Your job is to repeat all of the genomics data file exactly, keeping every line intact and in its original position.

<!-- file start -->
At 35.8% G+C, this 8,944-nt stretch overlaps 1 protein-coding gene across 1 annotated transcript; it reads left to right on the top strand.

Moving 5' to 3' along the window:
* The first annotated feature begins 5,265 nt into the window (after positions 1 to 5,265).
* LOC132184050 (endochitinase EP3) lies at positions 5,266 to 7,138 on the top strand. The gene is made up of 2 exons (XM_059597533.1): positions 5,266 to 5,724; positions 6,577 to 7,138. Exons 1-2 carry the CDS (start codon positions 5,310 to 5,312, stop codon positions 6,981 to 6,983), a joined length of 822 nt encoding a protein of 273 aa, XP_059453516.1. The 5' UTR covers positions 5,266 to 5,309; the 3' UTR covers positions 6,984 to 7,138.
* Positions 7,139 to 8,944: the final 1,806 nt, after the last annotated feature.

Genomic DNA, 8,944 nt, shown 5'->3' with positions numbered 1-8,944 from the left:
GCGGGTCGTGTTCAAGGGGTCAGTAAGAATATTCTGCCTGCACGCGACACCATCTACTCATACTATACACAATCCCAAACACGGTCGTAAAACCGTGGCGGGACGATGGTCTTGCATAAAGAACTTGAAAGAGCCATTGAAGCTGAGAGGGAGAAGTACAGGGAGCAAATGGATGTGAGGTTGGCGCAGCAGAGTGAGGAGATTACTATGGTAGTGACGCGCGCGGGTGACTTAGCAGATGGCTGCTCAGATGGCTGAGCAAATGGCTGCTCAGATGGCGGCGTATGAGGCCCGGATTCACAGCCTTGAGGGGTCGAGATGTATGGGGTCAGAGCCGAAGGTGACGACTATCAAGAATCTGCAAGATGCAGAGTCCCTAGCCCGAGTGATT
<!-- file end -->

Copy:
At 35.8% G+C, this 8,944-nt stretch overlaps 1 protein-coding gene across 1 annotated transcript; it reads left to right on the top strand.

Moving 5' to 3' along the window:
* The first annotated feature begins 5,265 nt into the window (after positions 1 to 5,265).
* LOC132184050 (endochitinase EP3) lies at positions 5,266 to 7,138 on the top strand. The gene is made up of 2 exons (XM_059597533.1): positions 5,266 to 5,724; positions 6,577 to 7,138. Exons 1-2 carry the CDS (start codon positions 5,310 to 5,312, stop codon positions 6,981 to 6,983), a joined length of 822 nt encoding a protein of 273 aa, XP_059453516.1. The 5' UTR covers positions 5,266 to 5,309; the 3' UTR covers positions 6,984 to 7,138.
* Positions 7,139 to 8,944: the final 1,806 nt, after the last annotated feature.

Genomic DNA, 8,944 nt, shown 5'->3' with positions numbered 1-8,944 from the left:
GCGGGTCGTGTTCAAGGGGTCAGTAAGAATATTCTGCCTGCACGCGACACCATCTACTCATACTATACACAATCCCAAACACGGTCGTAAAACCGTGGCGGGACGATGGTCTTGCATAAAGAACTTGAAAGAGCCATTGAAGCTGAGAGGGAGAAGTACAGGGAGCAAATGGATGTGAGGTTGGCGCAGCAGAGTGAGGAGATTACTATGGTAGTGACGCGCGCGGGTGACTTAGCAGATGGCTGCTCAGATGGCTGAGCAAATGGCTGCTCAGATGGCGGCGTATGAGGCCCGGATTCACAGCCTTGAGGGGTCGAGATGTATGGGGTCAGAGCCGAAGGTGACGACTATCAAGAATCTGCAAGATGCAGAGTCCCTAGCCCGAGTGATT